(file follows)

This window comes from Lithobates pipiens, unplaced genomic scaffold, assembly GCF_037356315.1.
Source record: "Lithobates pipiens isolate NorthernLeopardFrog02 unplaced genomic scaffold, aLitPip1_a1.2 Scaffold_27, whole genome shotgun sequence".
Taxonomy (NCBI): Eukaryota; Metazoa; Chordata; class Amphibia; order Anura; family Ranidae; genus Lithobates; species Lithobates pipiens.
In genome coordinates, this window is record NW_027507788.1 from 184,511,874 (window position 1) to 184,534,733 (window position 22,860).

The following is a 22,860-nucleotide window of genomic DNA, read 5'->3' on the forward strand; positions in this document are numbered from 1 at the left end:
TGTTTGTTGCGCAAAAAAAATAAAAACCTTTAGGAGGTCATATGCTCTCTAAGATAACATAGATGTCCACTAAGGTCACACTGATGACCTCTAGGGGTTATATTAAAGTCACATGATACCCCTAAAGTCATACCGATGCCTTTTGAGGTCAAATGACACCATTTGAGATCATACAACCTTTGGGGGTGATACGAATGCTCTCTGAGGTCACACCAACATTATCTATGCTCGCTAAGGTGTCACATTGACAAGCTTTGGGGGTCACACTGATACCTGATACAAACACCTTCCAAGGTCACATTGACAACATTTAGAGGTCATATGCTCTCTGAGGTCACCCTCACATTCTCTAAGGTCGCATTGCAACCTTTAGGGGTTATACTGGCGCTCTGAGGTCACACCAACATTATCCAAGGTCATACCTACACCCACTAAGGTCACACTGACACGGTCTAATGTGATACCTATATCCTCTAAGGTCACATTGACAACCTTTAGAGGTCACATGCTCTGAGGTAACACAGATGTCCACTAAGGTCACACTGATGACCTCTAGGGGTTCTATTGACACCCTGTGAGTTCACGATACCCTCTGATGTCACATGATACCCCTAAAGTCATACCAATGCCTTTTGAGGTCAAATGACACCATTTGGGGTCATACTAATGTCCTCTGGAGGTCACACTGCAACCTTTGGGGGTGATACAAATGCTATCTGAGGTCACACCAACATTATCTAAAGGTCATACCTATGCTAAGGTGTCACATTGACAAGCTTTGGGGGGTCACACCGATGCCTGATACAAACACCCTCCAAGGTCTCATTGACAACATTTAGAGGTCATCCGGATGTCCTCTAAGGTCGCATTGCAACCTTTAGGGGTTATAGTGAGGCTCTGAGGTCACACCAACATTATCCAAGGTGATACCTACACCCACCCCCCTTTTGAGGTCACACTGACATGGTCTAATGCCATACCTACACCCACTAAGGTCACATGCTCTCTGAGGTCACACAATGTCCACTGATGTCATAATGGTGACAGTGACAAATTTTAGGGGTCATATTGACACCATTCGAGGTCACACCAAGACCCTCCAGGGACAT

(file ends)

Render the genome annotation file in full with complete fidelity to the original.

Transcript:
This window comes from Lithobates pipiens, unplaced genomic scaffold, assembly GCF_037356315.1.
Source record: "Lithobates pipiens isolate NorthernLeopardFrog02 unplaced genomic scaffold, aLitPip1_a1.2 Scaffold_27, whole genome shotgun sequence".
Taxonomy (NCBI): Eukaryota; Metazoa; Chordata; class Amphibia; order Anura; family Ranidae; genus Lithobates; species Lithobates pipiens.
In genome coordinates, this window is record NW_027507788.1 from 184,511,874 (window position 1) to 184,534,733 (window position 22,860).

The following is a 22,860-nucleotide window of genomic DNA, read 5'->3' on the forward strand; positions in this document are numbered from 1 at the left end:
TGTTTGTTGCGCAAAAAAAATAAAAACCTTTAGGAGGTCATATGCTCTCTAAGATAACATAGATGTCCACTAAGGTCACACTGATGACCTCTAGGGGTTATATTAAAGTCACATGATACCCCTAAAGTCATACCGATGCCTTTTGAGGTCAAATGACACCATTTGAGATCATACAACCTTTGGGGGTGATACGAATGCTCTCTGAGGTCACACCAACATTATCTATGCTCGCTAAGGTGTCACATTGACAAGCTTTGGGGGTCACACTGATACCTGATACAAACACCTTCCAAGGTCACATTGACAACATTTAGAGGTCATATGCTCTCTGAGGTCACCCTCACATTCTCTAAGGTCGCATTGCAACCTTTAGGGGTTATACTGGCGCTCTGAGGTCACACCAACATTATCCAAGGTCATACCTACACCCACTAAGGTCACACTGACACGGTCTAATGTGATACCTATATCCTCTAAGGTCACATTGACAACCTTTAGAGGTCACATGCTCTGAGGTAACACAGATGTCCACTAAGGTCACACTGATGACCTCTAGGGGTTCTATTGACACCCTGTGAGTTCACGATACCCTCTGATGTCACATGATACCCCTAAAGTCATACCAATGCCTTTTGAGGTCAAATGACACCATTTGGGGTCATACTAATGTCCTCTGGAGGTCACACTGCAACCTTTGGGGGTGATACAAATGCTATCTGAGGTCACACCAACATTATCTAAAGGTCATACCTATGCTAAGGTGTCACATTGACAAGCTTTGGGGGGTCACACCGATGCCTGATACAAACACCCTCCAAGGTCTCATTGACAACATTTAGAGGTCATCCGGATGTCCTCTAAGGTCGCATTGCAACCTTTAGGGGTTATAGTGAGGCTCTGAGGTCACACCAACATTATCCAAGGTGATACCTACACCCACCCCCCTTTTGAGGTCACACTGACATGGTCTAATGCCATACCTACACCCACTAAGGTCACATGCTCTCTGAGGTCACACAATGTCCACTGATGTCATAATGGTGACAGTGACAAATTTTAGGGGTCATATTGACACCATTCGAGGTCACACCAAGACCCTCCAGGGACAT